Undefinable, haunting madness in Robert Egger’s mesmeric film that defies categorisation
Director: Robert Eggers
Cast: Robert Pattinson (Ephraim Winslow), Willem Dafoe (Thomas Wake)
Who’d want to be a lighthouse keeper? Weeks on end, stuck on a rock, with nothing but sea gulls and your fellow keepers for company. The cabin fever might well start to make you feel your grip on reality shifting. You’d definitely think it was a strong chance watching Robert Eggers’ mesmeric, enthralling and undefinable masterpiece, a mix of everything from Victorian shlock to Greek Mythology via MR James and Edgar Allen Poe, by way of Freud and Jung. It’s impossible to work out, horrifyingly clear and deeply, unsettlingly brilliant.
Two ‘wickies’ (lighthouse keepers) in 1890s arrive on an island off the coast of New England. Thomas Wake (Willem Dafoe) is a (self-proclaimed?) salty-sea-dog and veteran wickie. He tends the light. His assistant, Ephraim Winslow (Robert Pattinson), is a former woodworker working on contract, seemingly on the run from something. He is the island’s dogsbody and tends the mechanisms that keep the light on and turning and the island’s fog-horn blaring. These two live cheek-by-jowl, a relationship that oscillates between distrust, resentment and strange warmth.
Things take an increasing turn for the bizarre, as a storm cuts them off from their scheduled relief. Slowly the isolation, supplies failure (gin and beans are seemingly the only food sources left) tap into the psychological flaws in the men themselves. Ephraim becomes ever more consumed by visions of a horrific but sensual mermaid. Wake obsessively guards his sole access to the lighthouse tower – and, Ephraim suspects, the mysteries it contains. Their relationship crosses boundaries of longing, violence and anger.
The Lighthouse is somewhere between parable, modern myth and psychological study. You could call it a horror film – I see it more as a classic ghost story – but you could just as easily call it a survivalist film, a character study or a psychological thriller. Egger’s insidiously unsettling film-making and the sublime acting from the two leads combine to make a film ripe for interpretation, and intensely rewarding on rewatch. It’s an explosion of artistic brilliance.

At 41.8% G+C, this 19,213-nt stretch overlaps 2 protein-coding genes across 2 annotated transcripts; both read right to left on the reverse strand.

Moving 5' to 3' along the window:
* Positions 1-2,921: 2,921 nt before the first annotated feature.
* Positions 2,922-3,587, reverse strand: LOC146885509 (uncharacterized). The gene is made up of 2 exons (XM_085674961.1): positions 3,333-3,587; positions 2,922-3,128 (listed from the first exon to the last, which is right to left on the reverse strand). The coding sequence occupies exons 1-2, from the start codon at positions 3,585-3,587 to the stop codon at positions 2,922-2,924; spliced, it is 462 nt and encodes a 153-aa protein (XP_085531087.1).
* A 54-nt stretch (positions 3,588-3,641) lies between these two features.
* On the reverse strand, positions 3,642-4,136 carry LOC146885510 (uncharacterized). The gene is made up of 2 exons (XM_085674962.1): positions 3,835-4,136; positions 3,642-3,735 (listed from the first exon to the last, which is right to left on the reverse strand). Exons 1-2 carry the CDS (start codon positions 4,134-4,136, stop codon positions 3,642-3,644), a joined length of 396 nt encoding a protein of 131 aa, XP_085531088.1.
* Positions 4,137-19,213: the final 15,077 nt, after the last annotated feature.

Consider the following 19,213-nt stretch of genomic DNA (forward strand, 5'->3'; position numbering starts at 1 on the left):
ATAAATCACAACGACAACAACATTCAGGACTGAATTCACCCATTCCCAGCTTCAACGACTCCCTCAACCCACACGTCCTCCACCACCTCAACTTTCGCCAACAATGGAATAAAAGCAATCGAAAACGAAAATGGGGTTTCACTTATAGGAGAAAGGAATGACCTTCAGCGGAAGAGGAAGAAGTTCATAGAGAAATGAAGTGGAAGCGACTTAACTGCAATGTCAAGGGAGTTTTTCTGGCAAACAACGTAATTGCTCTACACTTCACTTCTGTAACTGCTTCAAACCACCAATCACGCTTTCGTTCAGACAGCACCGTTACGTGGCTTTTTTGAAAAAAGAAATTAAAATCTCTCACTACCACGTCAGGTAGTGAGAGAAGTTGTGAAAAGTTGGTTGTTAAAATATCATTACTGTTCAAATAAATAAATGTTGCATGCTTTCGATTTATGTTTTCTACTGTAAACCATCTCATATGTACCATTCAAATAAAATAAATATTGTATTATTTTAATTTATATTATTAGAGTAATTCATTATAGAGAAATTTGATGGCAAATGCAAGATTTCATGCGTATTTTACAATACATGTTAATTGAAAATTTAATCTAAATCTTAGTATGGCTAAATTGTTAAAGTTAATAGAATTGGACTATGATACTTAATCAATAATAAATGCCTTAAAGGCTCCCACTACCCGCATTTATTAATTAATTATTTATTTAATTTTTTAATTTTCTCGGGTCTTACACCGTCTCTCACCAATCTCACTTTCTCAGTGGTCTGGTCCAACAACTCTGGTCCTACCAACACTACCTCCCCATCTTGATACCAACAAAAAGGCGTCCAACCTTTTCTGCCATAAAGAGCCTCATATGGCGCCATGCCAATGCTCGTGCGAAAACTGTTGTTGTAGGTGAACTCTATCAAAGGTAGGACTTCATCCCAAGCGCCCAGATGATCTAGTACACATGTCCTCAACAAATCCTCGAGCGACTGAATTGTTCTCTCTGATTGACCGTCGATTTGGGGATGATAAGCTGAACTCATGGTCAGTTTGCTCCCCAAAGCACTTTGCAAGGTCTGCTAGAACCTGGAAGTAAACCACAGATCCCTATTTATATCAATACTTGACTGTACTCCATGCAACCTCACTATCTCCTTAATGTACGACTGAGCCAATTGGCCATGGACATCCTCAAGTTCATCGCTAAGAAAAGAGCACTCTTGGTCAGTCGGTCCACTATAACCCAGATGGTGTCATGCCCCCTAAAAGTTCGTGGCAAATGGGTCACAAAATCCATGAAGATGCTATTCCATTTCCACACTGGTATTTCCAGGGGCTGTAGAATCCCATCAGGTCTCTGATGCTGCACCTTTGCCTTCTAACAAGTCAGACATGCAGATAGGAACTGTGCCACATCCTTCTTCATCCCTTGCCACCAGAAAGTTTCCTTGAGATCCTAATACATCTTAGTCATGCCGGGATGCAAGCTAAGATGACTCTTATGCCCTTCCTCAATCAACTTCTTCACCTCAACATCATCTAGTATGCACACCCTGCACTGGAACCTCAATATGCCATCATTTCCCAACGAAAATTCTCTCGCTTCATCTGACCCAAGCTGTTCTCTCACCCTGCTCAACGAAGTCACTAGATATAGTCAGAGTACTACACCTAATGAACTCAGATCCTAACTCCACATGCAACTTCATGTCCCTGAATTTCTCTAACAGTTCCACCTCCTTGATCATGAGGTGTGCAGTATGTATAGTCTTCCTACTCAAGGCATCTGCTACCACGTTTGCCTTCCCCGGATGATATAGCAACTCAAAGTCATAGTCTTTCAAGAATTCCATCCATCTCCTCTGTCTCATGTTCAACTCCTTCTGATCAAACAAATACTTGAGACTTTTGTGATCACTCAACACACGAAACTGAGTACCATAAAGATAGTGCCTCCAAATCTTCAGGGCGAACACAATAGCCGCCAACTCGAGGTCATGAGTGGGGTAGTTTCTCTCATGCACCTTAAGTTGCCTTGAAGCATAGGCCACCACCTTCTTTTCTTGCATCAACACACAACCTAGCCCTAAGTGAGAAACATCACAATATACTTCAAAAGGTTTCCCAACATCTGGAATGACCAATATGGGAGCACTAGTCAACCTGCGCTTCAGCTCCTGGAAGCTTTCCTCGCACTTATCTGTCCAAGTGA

Shot in a superbly atmospheric black and white – and a claustrophobic academy ratio 4:3 – it’s a film that presents one striking, chilling, unforgettable visual image after another. Inspired by silent cinema – in particular Murnau, Lang and von Sternberg, although I spotted elements of Keaton – but as if moody German expressionism was used to shoot a Rorschach test. The inky blacks, and overwhelming bursts of blinding white light, suggest unimaginable horrors lurking out of sight, while its impressionistic imagery constantly pushes us to question the reality of the film.
It all builds on the superb feeling of isolation Eggers invokes. Rooms are small and crowded with furniture. The island is a bleak rock, shorn of any vegetation. The only wildlife is an army of seagulls. The blare of the island’s foghorn is continuous – sounding like a doom-laden rumble from Hell – that seeping into the viewer’s soul. Every corner of the lighthouse station becomes achingly familiar to the viewer and somewhere you can imagine not wanting to spend a second longer than you have to.
Stretching their vocal muscles around a script (written by Eggers and his brother Max) full of rich, chewy, Victoriania dialogue by way of Beckett and Pinter (in one compellingly funny sequence, the two actors basically shout “what” at each other over and over again) both are superb. Dafoe walks a fine line expertly between realism and Robert-Newton-esque parody, as the saltiest sea-dog imaginable, who can oscillate between surly admonitions and flights of myth-filled, metaphorical fancy. Pattinson dives head first into a man who we are never sure we fully understand: is he a frustrated time-server, a violent monster, a delusional schizophrenic, a little-boy lost? Either way it’s a truly brilliant performance of Day-Lewis level commitment and immersion.